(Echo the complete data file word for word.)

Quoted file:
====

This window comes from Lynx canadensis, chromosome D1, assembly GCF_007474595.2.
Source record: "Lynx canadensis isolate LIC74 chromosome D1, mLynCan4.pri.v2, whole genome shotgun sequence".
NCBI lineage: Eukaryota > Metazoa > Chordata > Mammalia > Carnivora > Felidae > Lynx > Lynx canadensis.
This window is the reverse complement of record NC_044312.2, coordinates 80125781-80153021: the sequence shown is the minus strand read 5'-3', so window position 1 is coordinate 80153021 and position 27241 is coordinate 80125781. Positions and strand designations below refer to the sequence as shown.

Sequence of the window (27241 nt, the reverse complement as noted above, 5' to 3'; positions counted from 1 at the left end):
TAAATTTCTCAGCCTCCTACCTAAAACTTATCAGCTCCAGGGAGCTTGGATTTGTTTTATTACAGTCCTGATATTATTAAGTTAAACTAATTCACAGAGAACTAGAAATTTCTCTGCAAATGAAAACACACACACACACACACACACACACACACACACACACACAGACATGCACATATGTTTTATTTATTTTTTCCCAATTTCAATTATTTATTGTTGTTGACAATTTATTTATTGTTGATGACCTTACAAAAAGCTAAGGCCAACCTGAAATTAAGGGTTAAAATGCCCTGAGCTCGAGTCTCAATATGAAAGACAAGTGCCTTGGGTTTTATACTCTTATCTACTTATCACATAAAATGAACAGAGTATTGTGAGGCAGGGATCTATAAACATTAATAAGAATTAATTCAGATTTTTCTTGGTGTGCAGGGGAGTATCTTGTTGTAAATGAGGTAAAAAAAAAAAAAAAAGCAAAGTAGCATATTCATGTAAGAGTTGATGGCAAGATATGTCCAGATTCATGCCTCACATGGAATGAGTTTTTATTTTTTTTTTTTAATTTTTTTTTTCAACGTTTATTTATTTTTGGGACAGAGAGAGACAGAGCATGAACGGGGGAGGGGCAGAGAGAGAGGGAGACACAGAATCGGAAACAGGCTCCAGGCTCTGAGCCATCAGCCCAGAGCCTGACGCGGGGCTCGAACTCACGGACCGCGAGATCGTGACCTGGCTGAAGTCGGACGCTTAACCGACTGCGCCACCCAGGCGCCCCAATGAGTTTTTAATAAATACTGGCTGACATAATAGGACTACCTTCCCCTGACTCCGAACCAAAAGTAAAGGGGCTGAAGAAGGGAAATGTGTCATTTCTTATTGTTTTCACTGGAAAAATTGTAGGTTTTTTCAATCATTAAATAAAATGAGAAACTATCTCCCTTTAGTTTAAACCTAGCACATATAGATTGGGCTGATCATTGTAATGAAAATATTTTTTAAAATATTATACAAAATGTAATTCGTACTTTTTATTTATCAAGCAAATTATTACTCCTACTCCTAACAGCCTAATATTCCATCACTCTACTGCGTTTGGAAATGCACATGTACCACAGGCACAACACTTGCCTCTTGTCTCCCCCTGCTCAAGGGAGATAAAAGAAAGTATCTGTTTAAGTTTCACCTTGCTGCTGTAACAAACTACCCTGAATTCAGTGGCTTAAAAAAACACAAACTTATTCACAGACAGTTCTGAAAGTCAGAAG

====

This window comes from Lynx canadensis, chromosome D1, assembly GCF_007474595.2.
Source record: "Lynx canadensis isolate LIC74 chromosome D1, mLynCan4.pri.v2, whole genome shotgun sequence".
NCBI lineage: Eukaryota > Metazoa > Chordata > Mammalia > Carnivora > Felidae > Lynx > Lynx canadensis.
This window is the reverse complement of record NC_044312.2, coordinates 80125781-80153021: the sequence shown is the minus strand read 5'-3', so window position 1 is coordinate 80153021 and position 27241 is coordinate 80125781. Positions and strand designations below refer to the sequence as shown.

Sequence of the window (27241 nt, the reverse complement as noted above, 5' to 3'; positions counted from 1 at the left end):
TAAATTTCTCAGCCTCCTACCTAAAACTTATCAGCTCCAGGGAGCTTGGATTTGTTTTATTACAGTCCTGATATTATTAAGTTAAACTAATTCACAGAGAACTAGAAATTTCTCTGCAAATGAAAACACACACACACACACACACACACACACACACACACACACAGACATGCACATATGTTTTATTTATTTTTTCCCAATTTCAATTATTTATTGTTGTTGACAATTTATTTATTGTTGATGACCTTACAAAAAGCTAAGGCCAACCTGAAATTAAGGGTTAAAATGCCCTGAGCTCGAGTCTCAATATGAAAGACAAGTGCCTTGGGTTTTATACTCTTATCTACTTATCACATAAAATGAACAGAGTATTGTGAGGCAGGGATCTATAAACATTAATAAGAATTAATTCAGATTTTTCTTGGTGTGCAGGGGAGTATCTTGTTGTAAATGAGGTAAAAAAAAAAAAAAAAGCAAAGTAGCATATTCATGTAAGAGTTGATGGCAAGATATGTCCAGATTCATGCCTCACATGGAATGAGTTTTTATTTTTTTTTTTTAATTTTTTTTTTCAACGTTTATTTATTTTTGGGACAGAGAGAGACAGAGCATGAACGGGGGAGGGGCAGAGAGAGAGGGAGACACAGAATCGGAAACAGGCTCCAGGCTCTGAGCCATCAGCCCAGAGCCTGACGCGGGGCTCGAACTCACGGACCGCGAGATCGTGACCTGGCTGAAGTCGGACGCTTAACCGACTGCGCCACCCAGGCGCCCCAATGAGTTTTTAATAAATACTGGCTGACATAATAGGACTACCTTCCCCTGACTCCGAACCAAAAGTAAAGGGGCTGAAGAAGGGAAATGTGTCATTTCTTATTGTTTTCACTGGAAAAATTGTAGGTTTTTTCAATCATTAAATAAAATGAGAAACTATCTCCCTTTAGTTTAAACCTAGCACATATAGATTGGGCTGATCATTGTAATGAAAATATTTTTTAAAATATTATACAAAATGTAATTCGTACTTTTTATTTATCAAGCAAATTATTACTCCTACTCCTAACAGCCTAATATTCCATCACTCTACTGCGTTTGGAAATGCACATGTACCACAGGCACAACACTTGCCTCTTGTCTCCCCCTGCTCAAGGGAGATAAAAGAAAGTATCTGTTTAAGTTTCACCTTGCTGCTGTAACAAACTACCCTGAATTCAGTGGCTTAAAAAAACACAAACTTATTCACAGACAGTTCTGAAAGTCAGAAG